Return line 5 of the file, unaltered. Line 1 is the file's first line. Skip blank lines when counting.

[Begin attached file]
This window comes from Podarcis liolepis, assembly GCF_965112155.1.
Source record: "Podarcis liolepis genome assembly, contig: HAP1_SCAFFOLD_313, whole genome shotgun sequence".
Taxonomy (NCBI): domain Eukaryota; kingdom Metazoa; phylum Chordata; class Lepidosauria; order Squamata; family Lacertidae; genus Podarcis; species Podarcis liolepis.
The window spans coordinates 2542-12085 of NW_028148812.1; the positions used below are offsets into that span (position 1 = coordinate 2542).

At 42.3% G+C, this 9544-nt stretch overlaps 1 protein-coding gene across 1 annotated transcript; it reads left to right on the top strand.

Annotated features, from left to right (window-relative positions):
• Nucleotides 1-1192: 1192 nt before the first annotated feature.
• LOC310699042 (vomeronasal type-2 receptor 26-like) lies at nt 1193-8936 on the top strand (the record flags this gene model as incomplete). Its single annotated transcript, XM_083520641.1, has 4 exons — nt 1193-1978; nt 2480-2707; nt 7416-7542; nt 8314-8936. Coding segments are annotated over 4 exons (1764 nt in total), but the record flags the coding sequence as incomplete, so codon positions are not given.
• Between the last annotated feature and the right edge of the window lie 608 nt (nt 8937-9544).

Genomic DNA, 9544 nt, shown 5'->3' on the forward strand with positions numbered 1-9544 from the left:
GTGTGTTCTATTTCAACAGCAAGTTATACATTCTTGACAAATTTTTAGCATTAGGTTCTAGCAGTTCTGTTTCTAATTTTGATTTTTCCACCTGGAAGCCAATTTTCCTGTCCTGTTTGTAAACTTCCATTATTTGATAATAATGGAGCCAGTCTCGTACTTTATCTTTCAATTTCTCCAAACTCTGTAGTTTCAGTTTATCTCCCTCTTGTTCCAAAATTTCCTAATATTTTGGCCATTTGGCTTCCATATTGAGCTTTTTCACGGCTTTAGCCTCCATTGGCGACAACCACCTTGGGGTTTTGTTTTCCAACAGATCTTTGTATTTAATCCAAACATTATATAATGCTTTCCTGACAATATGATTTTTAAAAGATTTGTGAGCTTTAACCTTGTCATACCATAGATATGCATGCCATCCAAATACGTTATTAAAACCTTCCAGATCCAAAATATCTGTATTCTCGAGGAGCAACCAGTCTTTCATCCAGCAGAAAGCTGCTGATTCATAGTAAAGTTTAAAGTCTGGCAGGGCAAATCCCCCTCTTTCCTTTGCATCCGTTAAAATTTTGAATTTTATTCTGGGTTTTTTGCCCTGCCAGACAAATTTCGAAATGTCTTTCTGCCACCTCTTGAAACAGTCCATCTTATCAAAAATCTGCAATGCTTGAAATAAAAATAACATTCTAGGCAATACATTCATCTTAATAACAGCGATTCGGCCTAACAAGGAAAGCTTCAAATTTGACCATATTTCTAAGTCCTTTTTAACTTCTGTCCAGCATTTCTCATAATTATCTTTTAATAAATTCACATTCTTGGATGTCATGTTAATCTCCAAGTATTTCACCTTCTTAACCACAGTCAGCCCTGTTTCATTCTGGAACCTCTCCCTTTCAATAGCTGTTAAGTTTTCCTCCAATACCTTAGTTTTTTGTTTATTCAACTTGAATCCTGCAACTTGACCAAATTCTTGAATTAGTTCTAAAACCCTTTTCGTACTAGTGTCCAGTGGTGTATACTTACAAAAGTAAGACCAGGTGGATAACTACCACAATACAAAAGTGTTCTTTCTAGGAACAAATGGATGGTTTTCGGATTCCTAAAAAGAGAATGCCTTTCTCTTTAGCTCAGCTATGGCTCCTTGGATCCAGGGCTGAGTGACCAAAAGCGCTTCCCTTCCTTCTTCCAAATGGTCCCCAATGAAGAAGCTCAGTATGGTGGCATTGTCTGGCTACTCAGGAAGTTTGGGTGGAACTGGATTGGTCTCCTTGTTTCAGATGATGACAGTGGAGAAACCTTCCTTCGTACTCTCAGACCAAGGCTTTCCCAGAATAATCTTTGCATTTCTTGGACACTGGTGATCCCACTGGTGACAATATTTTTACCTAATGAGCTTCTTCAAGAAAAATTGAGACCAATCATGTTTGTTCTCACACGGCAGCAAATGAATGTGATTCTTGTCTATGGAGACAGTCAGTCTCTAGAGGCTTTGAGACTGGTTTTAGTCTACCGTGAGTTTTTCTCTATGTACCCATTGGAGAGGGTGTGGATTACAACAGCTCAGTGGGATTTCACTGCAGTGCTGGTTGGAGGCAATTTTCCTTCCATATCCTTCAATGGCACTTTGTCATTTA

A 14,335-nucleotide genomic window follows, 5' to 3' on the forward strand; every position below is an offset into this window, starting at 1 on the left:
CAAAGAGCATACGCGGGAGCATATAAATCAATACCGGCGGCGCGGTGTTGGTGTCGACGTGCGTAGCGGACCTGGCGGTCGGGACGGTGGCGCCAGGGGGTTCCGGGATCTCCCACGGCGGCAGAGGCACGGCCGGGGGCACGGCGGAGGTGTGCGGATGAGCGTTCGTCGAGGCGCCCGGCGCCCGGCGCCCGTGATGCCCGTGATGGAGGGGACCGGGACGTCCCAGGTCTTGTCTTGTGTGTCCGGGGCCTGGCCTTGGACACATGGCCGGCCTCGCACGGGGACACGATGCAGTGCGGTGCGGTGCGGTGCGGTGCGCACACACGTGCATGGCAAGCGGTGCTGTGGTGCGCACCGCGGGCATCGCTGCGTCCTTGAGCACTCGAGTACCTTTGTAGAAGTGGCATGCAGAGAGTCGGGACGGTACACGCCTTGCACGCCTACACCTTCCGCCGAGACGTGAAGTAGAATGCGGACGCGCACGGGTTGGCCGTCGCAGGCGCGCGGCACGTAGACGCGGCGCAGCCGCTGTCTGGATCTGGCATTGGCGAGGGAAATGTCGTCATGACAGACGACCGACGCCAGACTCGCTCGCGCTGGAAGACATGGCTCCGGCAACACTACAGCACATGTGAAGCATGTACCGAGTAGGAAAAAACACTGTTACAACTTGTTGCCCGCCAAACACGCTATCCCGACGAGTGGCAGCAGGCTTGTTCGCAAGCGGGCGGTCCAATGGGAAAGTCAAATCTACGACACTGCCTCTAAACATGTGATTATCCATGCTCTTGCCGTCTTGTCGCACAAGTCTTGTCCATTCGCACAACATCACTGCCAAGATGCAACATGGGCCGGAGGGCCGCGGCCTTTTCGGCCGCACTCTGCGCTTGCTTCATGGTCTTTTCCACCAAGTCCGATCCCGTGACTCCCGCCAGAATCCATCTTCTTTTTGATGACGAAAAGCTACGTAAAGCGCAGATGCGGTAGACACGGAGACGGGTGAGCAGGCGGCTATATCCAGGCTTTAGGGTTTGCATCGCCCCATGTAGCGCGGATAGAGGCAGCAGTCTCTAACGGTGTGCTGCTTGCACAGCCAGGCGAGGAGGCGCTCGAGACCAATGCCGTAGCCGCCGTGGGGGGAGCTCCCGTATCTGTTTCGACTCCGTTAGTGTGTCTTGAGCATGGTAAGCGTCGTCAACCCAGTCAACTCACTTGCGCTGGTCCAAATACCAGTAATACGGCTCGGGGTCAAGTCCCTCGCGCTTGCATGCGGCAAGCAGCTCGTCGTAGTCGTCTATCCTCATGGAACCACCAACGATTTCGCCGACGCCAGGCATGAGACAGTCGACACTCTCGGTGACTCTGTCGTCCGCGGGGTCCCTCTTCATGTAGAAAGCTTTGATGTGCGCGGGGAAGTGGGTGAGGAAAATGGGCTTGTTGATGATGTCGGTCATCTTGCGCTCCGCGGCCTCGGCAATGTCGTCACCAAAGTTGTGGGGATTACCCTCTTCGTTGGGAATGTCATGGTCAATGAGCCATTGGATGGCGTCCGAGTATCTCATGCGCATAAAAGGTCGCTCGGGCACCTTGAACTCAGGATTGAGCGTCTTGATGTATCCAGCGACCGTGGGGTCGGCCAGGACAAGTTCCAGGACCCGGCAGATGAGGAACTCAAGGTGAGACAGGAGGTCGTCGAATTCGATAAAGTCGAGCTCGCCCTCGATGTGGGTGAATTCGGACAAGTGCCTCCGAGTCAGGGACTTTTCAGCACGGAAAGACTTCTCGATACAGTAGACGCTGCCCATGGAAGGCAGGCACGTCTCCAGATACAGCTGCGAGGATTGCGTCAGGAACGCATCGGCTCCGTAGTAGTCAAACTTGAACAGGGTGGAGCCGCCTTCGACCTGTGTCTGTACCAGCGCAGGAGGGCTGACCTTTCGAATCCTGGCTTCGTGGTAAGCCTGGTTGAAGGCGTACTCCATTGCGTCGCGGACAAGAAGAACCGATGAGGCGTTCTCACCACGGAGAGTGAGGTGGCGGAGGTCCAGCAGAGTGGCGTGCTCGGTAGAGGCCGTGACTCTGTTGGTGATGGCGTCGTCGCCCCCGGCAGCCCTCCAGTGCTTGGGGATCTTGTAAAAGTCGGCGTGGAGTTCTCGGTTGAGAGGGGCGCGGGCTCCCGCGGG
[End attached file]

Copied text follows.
At 42.3% G+C, this 9544-nt stretch overlaps 1 protein-coding gene across 1 annotated transcript; it reads left to right on the top strand.